Theories of Development

The principal theorists to consider are Freud, Erikson, Piaget, Ainsworth, Vygotsky, Skinner, Pavlov and Bowlby. Piaget and Vygotsky will be investigated in more detail later, but are included here in order to provide an overview of what brought us to this moment in developmental theory.

Freud began the study of child development by looking at childhood as a progression through a series of psychosexual stages. As the name suggests, this theory focuses on the development through sexual stages and forms of pleasure. This was further developed by theorists such as Erikson (1998). Erikson postulated that there were seven stages of development, extending into old age, and each of these stages was defined by a central conflict that had to be resolved before development of the self could progress. Collectively, theories such as this that focus on the mind are psychoanalytic, and fall on the nurture side of the debate.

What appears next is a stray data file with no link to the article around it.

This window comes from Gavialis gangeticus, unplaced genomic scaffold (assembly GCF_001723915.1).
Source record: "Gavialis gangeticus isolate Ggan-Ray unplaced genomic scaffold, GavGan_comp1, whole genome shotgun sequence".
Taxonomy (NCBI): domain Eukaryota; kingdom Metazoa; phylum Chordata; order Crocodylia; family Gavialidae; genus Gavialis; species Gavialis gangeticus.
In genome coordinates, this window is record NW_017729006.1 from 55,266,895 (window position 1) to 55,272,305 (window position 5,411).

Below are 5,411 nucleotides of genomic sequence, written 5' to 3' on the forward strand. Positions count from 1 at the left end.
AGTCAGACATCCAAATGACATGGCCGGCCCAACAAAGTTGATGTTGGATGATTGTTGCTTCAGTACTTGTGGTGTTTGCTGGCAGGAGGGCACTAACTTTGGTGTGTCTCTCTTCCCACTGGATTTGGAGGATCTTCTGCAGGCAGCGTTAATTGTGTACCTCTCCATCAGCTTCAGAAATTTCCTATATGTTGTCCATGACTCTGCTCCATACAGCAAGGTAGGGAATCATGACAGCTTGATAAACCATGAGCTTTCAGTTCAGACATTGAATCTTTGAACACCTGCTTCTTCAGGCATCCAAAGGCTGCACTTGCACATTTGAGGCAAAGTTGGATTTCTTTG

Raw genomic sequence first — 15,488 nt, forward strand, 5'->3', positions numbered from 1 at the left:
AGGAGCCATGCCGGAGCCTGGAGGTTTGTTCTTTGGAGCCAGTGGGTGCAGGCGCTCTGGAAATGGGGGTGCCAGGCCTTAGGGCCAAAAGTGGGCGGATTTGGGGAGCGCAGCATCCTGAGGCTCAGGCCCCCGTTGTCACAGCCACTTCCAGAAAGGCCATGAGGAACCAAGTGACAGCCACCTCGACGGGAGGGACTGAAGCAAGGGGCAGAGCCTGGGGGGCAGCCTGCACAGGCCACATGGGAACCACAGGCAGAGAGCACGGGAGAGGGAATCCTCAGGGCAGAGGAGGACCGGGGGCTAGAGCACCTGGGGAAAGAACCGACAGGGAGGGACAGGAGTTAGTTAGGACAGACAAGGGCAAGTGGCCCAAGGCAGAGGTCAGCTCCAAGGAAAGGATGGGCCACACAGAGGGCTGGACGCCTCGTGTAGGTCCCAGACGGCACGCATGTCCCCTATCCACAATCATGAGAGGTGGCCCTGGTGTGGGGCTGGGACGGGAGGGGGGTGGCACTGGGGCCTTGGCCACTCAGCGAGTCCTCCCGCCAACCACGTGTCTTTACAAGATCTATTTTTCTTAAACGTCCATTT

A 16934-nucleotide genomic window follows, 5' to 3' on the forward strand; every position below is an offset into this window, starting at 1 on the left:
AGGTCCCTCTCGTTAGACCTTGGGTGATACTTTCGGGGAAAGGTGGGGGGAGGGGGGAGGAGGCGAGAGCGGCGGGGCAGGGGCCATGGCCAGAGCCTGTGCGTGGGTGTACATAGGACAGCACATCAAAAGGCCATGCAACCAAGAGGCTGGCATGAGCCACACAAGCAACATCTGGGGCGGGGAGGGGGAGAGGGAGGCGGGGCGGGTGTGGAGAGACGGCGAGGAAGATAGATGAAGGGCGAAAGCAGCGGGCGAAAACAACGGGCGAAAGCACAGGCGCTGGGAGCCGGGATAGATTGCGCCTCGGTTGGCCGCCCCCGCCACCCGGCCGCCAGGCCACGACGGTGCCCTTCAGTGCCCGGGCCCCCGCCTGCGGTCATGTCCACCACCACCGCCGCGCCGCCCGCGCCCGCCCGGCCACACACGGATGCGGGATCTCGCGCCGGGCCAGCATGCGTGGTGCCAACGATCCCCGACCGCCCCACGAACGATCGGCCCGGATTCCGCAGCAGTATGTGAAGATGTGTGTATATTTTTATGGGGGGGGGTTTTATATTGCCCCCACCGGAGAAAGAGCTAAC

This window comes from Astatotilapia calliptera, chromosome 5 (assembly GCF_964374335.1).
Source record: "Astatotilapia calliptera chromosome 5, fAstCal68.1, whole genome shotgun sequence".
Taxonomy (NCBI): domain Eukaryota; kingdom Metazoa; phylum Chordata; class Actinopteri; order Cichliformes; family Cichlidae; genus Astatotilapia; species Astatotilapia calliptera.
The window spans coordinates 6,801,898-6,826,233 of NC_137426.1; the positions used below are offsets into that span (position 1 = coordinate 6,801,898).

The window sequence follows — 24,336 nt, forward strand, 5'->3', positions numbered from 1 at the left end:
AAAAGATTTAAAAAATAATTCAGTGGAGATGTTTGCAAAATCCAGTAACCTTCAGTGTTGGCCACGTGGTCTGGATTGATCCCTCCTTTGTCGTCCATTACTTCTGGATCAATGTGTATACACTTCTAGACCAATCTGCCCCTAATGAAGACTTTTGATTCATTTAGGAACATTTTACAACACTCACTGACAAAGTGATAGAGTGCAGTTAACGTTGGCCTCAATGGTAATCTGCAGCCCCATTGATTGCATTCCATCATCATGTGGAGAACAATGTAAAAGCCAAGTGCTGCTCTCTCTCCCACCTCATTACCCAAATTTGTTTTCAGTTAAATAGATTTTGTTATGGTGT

In the centre of the debate are thinkers such as Ainsworth (1991), Vygotsky (1987) and Piaget & Cook (1952). These theorists argue that there is a regular series of developmental stages that children must pass through, and the particular experiences they have during these stages define the outcome of their development.

Finally, there are the behaviourist thinkers such as Skinner (1938) and Pavlov (1927). These thinkers argue that everything is the result of conditioning, and that children's development depends entirely on their behavioural conditioning - they believe that nurture is everything, regardless of the particular nature of children.

These differing stances have a substantial impact on all child development research, since most research tends to occur within one of the traditions of thought, therefore changing the results that are seen and how they are interpreted. Each of the stances has some evidence, but there is no clear understanding of which is most correct. Modern approaches tend towards systems and genetic theories, assuming that development is an action within a system that includes the child and environment as factors that interact, but are different in different specific behavioural and developmental instances.

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